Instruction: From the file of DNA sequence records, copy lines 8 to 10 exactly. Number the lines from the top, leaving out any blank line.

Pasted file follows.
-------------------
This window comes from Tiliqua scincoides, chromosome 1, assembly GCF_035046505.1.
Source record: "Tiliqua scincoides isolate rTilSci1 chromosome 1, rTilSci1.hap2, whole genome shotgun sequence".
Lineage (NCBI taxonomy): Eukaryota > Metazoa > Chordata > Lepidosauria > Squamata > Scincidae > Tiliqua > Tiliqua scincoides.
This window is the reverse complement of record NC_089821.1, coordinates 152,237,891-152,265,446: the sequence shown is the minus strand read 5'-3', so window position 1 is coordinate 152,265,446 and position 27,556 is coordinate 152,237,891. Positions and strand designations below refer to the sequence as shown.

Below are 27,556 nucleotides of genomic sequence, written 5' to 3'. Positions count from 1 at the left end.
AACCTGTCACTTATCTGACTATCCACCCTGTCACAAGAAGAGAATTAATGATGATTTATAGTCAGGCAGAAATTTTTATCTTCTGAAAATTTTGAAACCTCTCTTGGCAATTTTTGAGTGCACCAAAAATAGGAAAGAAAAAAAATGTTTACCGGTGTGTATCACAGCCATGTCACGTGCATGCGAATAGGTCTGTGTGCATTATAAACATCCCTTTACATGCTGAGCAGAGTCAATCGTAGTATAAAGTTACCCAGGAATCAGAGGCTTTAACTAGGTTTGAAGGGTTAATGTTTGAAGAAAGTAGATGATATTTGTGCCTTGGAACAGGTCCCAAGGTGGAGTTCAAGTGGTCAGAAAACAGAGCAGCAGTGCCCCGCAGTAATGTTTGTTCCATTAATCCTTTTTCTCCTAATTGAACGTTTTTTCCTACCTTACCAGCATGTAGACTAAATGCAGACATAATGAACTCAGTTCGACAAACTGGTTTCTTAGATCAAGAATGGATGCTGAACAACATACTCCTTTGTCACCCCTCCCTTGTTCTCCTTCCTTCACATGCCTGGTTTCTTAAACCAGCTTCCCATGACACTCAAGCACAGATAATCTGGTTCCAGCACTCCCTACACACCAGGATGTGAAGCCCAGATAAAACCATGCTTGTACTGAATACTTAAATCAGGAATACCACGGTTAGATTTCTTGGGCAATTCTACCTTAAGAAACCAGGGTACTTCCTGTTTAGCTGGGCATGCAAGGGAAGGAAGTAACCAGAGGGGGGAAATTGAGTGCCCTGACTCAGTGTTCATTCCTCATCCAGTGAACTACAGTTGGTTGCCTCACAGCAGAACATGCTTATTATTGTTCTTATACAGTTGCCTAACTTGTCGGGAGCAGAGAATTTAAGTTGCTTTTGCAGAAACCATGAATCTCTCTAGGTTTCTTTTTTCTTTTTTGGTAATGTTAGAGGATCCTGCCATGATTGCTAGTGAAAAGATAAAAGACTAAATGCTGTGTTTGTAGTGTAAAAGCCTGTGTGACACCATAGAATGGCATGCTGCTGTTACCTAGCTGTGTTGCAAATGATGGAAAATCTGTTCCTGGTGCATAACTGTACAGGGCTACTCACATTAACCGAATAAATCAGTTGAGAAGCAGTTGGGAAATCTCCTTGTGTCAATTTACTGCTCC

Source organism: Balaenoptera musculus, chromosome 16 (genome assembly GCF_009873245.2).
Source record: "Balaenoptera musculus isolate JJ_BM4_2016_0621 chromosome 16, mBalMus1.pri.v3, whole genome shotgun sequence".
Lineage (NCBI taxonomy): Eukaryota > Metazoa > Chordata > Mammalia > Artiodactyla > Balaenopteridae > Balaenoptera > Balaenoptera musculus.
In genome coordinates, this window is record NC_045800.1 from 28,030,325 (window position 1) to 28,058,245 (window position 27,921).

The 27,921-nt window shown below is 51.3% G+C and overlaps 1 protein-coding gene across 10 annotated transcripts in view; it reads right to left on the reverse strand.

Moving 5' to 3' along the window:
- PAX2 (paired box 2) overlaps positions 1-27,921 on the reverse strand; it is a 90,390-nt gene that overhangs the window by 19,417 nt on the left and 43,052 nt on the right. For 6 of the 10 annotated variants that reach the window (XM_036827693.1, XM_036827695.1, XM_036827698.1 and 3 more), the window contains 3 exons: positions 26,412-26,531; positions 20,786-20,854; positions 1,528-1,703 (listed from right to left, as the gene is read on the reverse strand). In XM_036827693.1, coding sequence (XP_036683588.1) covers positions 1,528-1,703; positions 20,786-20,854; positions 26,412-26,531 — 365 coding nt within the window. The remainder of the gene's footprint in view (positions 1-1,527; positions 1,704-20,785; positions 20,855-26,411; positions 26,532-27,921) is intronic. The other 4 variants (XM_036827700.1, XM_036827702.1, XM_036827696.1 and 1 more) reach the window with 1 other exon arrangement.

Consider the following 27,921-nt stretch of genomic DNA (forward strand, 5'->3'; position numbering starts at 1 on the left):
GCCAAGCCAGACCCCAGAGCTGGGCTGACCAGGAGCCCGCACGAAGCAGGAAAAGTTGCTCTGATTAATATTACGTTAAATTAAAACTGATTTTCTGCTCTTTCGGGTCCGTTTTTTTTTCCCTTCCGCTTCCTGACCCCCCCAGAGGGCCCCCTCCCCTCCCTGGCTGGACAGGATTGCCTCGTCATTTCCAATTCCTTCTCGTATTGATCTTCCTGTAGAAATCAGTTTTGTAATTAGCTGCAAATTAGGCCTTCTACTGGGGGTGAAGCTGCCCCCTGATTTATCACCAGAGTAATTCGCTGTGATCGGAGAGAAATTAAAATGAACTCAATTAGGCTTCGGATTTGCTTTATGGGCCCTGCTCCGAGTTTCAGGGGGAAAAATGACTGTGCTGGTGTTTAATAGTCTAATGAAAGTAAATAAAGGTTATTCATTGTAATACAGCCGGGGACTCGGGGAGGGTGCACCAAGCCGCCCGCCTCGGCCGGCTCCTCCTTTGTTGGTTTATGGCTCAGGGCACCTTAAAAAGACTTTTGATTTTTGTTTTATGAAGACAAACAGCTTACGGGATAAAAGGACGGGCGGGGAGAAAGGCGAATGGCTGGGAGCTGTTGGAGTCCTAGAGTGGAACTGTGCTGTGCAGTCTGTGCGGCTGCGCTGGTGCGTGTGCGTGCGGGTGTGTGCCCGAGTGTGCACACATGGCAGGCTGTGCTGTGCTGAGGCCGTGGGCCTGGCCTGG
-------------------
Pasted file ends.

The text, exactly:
Source record: "Balaenoptera musculus isolate JJ_BM4_2016_0621 chromosome 16, mBalMus1.pri.v3, whole genome shotgun sequence".
Lineage (NCBI taxonomy): Eukaryota > Metazoa > Chordata > Mammalia > Artiodactyla > Balaenopteridae > Balaenoptera > Balaenoptera musculus.
In genome coordinates, this window is record NC_045800.1 from 28,030,325 (window position 1) to 28,058,245 (window position 27,921).